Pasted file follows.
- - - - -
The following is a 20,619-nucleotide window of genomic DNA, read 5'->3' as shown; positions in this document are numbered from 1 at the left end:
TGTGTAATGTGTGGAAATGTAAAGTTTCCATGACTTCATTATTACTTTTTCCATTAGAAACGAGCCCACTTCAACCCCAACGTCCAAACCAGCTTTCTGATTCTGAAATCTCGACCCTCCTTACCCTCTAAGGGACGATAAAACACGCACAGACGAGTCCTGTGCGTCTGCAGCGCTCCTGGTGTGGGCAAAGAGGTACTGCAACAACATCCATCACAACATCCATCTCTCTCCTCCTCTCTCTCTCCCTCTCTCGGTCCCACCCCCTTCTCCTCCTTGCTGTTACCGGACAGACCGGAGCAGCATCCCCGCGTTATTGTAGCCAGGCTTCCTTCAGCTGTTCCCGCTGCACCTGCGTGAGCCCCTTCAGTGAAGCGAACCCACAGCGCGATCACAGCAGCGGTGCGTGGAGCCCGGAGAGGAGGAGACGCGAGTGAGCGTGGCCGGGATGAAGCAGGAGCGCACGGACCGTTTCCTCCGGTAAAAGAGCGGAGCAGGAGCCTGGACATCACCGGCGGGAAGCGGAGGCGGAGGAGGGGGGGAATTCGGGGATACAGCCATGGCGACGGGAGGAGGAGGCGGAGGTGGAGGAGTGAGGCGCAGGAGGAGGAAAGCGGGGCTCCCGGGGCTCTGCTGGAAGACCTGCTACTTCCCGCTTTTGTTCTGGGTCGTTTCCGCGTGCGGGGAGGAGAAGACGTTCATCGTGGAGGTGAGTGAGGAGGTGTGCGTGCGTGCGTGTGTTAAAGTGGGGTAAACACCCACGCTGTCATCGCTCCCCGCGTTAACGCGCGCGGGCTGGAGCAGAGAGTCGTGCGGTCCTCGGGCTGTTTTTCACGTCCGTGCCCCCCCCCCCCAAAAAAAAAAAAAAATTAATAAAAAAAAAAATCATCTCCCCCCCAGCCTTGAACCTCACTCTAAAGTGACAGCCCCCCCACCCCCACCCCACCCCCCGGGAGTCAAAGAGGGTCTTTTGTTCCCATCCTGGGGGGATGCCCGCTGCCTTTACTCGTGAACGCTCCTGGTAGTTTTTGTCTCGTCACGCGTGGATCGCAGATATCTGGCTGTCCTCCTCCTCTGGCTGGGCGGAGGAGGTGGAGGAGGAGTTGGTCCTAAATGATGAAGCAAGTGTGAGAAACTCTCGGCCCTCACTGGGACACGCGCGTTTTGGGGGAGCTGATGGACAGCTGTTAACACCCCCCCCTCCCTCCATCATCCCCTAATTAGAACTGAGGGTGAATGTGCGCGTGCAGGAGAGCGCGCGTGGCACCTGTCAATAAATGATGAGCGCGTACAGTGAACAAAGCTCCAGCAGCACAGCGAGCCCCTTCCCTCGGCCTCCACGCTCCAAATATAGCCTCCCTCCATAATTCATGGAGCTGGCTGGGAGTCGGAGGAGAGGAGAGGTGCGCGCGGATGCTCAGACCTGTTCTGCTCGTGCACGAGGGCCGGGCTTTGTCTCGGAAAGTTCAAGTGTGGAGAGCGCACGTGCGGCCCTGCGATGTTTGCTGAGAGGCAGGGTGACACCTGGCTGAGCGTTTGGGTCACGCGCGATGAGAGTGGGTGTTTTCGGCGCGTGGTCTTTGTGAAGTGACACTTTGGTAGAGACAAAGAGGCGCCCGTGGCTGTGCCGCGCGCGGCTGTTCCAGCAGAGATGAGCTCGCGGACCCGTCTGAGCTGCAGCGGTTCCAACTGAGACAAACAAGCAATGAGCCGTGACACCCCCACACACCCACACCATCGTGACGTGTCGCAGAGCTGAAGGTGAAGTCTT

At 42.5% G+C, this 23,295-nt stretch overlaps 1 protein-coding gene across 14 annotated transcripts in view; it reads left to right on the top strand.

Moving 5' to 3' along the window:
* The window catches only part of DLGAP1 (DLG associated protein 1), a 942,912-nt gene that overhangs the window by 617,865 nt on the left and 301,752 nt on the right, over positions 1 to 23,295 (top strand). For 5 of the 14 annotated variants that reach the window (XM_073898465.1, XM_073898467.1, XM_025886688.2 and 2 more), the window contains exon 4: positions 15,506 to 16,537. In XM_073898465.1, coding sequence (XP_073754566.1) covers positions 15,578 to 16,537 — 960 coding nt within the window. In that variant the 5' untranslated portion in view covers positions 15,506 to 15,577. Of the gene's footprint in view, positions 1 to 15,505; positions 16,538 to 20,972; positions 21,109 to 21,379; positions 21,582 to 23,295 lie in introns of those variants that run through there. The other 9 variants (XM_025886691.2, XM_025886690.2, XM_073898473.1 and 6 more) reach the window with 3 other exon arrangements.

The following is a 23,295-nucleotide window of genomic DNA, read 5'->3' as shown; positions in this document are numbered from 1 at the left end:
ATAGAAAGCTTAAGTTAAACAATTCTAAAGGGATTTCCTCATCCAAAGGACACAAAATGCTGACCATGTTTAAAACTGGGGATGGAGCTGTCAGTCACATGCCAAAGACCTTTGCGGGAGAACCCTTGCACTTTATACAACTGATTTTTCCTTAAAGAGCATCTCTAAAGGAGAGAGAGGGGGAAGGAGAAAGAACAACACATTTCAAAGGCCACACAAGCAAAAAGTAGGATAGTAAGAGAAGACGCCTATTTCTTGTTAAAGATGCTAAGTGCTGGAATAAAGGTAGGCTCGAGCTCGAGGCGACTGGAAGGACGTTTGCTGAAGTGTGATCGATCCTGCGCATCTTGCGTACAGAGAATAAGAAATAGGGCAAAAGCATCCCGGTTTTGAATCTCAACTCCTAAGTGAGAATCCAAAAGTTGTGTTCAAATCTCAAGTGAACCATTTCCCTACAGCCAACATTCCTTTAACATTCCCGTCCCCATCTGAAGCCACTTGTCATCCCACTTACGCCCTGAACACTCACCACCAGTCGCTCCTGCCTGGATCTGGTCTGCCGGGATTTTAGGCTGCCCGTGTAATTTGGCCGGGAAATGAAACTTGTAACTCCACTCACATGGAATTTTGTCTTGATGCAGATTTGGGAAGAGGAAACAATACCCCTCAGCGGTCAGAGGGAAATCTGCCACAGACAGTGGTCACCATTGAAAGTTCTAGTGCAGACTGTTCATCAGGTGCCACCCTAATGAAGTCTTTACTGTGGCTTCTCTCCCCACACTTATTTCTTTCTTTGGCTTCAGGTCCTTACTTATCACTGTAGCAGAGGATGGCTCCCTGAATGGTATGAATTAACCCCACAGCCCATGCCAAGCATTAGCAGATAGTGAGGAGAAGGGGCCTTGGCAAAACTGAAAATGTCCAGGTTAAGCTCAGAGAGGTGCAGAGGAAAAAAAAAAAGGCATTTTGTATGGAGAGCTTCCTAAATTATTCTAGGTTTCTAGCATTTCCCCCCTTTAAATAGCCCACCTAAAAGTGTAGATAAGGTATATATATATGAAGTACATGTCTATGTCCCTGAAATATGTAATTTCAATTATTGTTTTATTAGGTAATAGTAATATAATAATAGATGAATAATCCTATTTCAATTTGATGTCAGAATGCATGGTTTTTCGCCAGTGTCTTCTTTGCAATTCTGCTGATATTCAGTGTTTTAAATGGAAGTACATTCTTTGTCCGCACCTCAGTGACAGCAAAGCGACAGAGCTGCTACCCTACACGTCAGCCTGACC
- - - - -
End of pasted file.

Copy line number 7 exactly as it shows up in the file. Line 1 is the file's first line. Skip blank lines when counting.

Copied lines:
ATAGAAAGCTTAAGTTAAACAATTCTAAAGGGATTTCCTCATCCAAAGGACACAAAATGCTGACCATGTTTAAAACTGGGGATGGAGCTGTCAGTCACATGCCAAAGACCTTTGCGGGAGAACCCTTGCACTTTATACAACTGATTTTTCCTTAAAGAGCATCTCTAAAGGAGAGAGAGGGGGAAGGAGAAAGAACAACACATTTCAAAGGCCACACAAGCAAAAAGTAGGATAGTAAGAGAAGACGCCTATTTCTTGTTAAAGATGCTAAGTGCTGGAATAAAGGTAGGCTCGAGCTCGAGGCGACTGGAAGGACGTTTGCTGAAGTGTGATCGATCCTGCGCATCTTGCGTACAGAGAATAAGAAATAGGGCAAAAGCATCCCGGTTTTGAATCTCAACTCCTAAGTGAGAATCCAAAAGTTGTGTTCAAATCTCAAGTGAACCATTTCCCTACAGCCAACATTCCTTTAACATTCCCGTCCCCATCTGAAGCCACTTGTCATCCCACTTACGCCCTGAACACTCACCACCAGTCGCTCCTGCCTGGATCTGGTCTGCCGGGATTTTAGGCTGCCCGTGTAATTTGGCCGGGAAATGAAACTTGTAACTCCACTCACATGGAATTTTGTCTTGATGCAGATTTGGGAAGAGGAAACAATACCCCTCAGCGGTCAGAGGGAAATCTGCCACAGACAGTGGTCACCATTGAAAGTTCTAGTGCAGACTGTTCATCAGGTGCCACCCTAATGAAGTCTTTACTGTGGCTTCTCTCCCCACACTTATTTCTTTCTTTGGCTTCAGGTCCTTACTTATCACTGTAGCAGAGGATGGCTCCCTGAATGGTATGAATTAACCCCACAGCCCATGCCAAGCATTAGCAGATAGTGAGGAGAAGGGGCCTTGGCAAAACTGAAAATGTCCAGGTTAAGCTCAGAGAGGTGCAGAGGAAAAAAAAAAAGGCATTTTGTATGGAGAGCTTCCTAAATTATTCTAGGTTTCTAGCATTTCCCCCCTTTAAATAGCCCACCTAAAAGTGTAGATAAGGTATATATATATGAAGTACATGTCTATGTCCCTGAAATATGTAATTTCAATTATTGTTTTATTAGGTAATAGTAATATAATAATAGATGAATAATCCTATTTCAATTTGATGTCAGAATGCATGGTTTTTCGCCAGTGTCTTCTTTGCAATTCTGCTGATATTCAGTGTTTTAAATGGAAGTACATTCTTTGTCCGCACCTCAGTGACAGCAAAGCGACAGAGCTGCTACCCTACACGTCAGCCTGACC